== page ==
If you see a news story about Yemen, it’s usually about the Al Qaeda threat. The Middle Eastern country, with U.S. military aid, is battling the terrorist group within its borders.
What most news coverage misses though is an even more powerful force confronting Yemen — hunger. It is this hidden story of suffering that affects the entire country.
One in three Yemenis struggle to access basic foods. The country has one of the highest child malnutrition rates in the world. Children suffer, die, or face stunted physical or mental growth because they cannot get the foods they need to thrive. When the White House talks about developing a “comprehensive strategy” for helping Yemen, it has to include food.
Until now, this has tragically not been the case; the Obama administration even admitting this summer that relief operations for Yemen have been “woefully underfunded.” It is because of funding shortfalls that the UN World Food Programme (WFP) has been forced to reduce rations for persons displaced by the war in Northern Yemen. This conflict, between the government and rebels, is in need of a final peaceful settlement.
To say a major reconstruction process awaits Northern Yemen is putting it lightly. Georgia Warner, a WFP officer, recalls speaking to a displaced person who is expecting a very long stay for his family in a refugee camp. Why is that? They cannot go home and live with the unexploded rocket in the front yard.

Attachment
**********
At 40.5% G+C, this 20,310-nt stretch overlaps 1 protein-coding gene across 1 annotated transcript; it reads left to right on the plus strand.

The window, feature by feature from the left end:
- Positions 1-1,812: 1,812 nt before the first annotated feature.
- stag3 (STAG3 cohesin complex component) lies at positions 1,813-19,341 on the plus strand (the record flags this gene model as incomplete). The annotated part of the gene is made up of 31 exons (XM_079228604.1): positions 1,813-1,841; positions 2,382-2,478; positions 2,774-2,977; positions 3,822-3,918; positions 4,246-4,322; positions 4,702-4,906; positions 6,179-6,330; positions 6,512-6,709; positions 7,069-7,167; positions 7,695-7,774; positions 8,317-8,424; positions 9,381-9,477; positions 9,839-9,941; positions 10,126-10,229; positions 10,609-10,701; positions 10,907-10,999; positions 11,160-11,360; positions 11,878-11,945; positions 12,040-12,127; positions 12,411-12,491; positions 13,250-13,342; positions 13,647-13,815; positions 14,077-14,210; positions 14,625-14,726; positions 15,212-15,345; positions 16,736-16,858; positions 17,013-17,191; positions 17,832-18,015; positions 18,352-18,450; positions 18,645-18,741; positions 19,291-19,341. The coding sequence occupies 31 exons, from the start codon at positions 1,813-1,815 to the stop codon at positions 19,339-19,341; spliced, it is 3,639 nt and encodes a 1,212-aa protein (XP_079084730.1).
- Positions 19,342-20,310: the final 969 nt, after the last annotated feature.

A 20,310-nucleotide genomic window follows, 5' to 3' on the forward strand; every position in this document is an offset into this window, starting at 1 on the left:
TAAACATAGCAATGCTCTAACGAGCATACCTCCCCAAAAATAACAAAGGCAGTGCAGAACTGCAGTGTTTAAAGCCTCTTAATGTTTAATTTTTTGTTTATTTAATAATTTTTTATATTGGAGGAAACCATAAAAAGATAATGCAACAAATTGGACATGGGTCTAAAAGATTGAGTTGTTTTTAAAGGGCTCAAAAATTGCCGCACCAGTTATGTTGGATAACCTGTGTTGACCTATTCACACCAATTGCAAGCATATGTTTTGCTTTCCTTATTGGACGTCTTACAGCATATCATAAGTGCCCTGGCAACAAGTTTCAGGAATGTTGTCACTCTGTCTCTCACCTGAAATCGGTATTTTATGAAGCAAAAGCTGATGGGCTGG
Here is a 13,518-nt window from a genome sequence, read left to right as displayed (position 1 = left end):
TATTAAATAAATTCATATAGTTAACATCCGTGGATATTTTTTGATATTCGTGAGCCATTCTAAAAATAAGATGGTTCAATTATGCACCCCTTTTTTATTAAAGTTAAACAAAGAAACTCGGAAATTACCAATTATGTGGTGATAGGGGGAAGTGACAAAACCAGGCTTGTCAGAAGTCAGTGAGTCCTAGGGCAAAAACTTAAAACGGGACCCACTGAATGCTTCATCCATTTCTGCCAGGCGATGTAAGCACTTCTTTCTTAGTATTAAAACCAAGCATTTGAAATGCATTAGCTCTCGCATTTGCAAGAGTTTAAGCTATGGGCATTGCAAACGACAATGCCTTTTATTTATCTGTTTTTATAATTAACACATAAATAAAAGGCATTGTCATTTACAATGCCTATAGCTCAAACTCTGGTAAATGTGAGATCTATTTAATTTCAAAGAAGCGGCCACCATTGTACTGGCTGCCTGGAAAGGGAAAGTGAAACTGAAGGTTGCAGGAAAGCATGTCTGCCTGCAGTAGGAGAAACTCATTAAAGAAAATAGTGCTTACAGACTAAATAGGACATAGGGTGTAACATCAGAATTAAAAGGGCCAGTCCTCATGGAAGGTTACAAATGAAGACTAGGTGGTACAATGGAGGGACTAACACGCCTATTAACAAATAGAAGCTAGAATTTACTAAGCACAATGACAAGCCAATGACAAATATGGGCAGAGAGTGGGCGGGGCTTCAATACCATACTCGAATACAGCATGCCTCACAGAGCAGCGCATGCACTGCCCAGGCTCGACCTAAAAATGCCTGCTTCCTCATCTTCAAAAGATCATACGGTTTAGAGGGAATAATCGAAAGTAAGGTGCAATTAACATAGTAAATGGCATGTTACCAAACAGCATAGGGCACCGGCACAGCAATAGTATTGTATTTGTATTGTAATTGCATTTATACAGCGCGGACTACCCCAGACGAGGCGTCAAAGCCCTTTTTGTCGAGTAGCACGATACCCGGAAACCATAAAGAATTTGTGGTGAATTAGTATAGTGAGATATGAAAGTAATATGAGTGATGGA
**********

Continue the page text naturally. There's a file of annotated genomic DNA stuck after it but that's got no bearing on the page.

There is a whole host of challenges to meet, from clearing mines, rebuilding houses, to restarting local economies, etc. But at the heart of all this reconstruction is once again food.
Of course, this crisis in the North is only one part of the story. If you take Yemen as a whole, child feeding for infants and school children has faced cuts or suspension because of low funding for WFP. Special foods like Plumpy’nut cannot be delivered to infant children because of this deficit.
Providing rations at school for children is a way to boost nutrition and class attendance at the same time. If the current suspension of this program continues, many Yemeni children will be denied the opportunity to lift themselves out of poverty.
How might these food shortages affect the war against terrorism and Al Qaeda? A hungry and desperate population weakens the government of Yemen and its ability to resist extremist forces. In addition, a discontented population can prove to be fertile ground for terrorist recruiting. Al Qaeda needs the support of the population to thrive in a country.
U.S. leadership and international cooperation could get food programs restored. Once this happens, you have a platform for starting Food for Work projects that can improve infrastructure in Yemen. Some of these projects could address agricultural production and extremely crucial water conservation and distribution.
It boils down to balance when dealing with U.S. policy toward Yemen. We can fill the country with military aid but if hunger, poverty and development are neglected, no strategy will succeed. Food is the foundation of all things for a country, and for millions of Yemenis it is what they need right now more than anything.
Visit the CARE 2 Petition to Support Yemen.
Visit the World Food Program USA page on Yemen to learn how to help.
Article first published as More Powerful Than Al Qaeda: Hunger in Yemen on Blogcritics.